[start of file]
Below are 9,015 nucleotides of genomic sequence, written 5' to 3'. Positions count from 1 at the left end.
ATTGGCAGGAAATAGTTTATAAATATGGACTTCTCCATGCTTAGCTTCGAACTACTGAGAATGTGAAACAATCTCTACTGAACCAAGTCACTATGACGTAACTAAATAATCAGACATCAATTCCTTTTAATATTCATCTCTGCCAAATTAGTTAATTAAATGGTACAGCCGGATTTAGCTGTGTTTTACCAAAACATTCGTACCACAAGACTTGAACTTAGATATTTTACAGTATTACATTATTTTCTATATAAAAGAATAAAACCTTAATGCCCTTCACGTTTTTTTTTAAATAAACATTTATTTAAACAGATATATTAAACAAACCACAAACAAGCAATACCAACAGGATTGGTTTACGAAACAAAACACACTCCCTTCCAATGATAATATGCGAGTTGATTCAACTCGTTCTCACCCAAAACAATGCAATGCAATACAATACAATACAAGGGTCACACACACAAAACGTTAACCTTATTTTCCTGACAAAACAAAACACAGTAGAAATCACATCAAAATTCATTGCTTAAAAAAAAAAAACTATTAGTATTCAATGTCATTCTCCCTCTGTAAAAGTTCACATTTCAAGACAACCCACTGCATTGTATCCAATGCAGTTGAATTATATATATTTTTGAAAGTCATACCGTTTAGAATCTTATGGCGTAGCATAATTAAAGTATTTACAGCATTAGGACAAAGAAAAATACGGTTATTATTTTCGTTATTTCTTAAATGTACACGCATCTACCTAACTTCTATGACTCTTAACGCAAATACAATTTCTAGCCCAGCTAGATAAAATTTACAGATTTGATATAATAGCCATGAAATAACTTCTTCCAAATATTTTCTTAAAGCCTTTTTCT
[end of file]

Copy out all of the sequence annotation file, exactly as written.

Below are 9,015 nucleotides of genomic sequence, written 5' to 3'. Positions count from 1 at the left end.
ATTGGCAGGAAATAGTTTATAAATATGGACTTCTCCATGCTTAGCTTCGAACTACTGAGAATGTGAAACAATCTCTACTGAACCAAGTCACTATGACGTAACTAAATAATCAGACATCAATTCCTTTTAATATTCATCTCTGCCAAATTAGTTAATTAAATGGTACAGCCGGATTTAGCTGTGTTTTACCAAAACATTCGTACCACAAGACTTGAACTTAGATATTTTACAGTATTACATTATTTTCTATATAAAAGAATAAAACCTTAATGCCCTTCACGTTTTTTTTTAAATAAACATTTATTTAAACAGATATATTAAACAAACCACAAACAAGCAATACCAACAGGATTGGTTTACGAAACAAAACACACTCCCTTCCAATGATAATATGCGAGTTGATTCAACTCGTTCTCACCCAAAACAATGCAATGCAATACAATACAATACAAGGGTCACACACACAAAACGTTAACCTTATTTTCCTGACAAAACAAAACACAGTAGAAATCACATCAAAATTCATTGCTTAAAAAAAAAAAACTATTAGTATTCAATGTCATTCTCCCTCTGTAAAAGTTCACATTTCAAGACAACCCACTGCATTGTATCCAATGCAGTTGAATTATATATATTTTTGAAAGTCATACCGTTTAGAATCTTATGGCGTAGCATAATTAAAGTATTTACAGCATTAGGACAAAGAAAAATACGGTTATTATTTTCGTTATTTCTTAAATGTACACGCATCTACCTAACTTCTATGACTCTTAACGCAAATACAATTTCTAGCCCAGCTAGATAAAATTTACAGATTTGATATAATAGCCATGAAATAACTTCTTCCAAATATTTTCTTAAAGCCTTTTTCT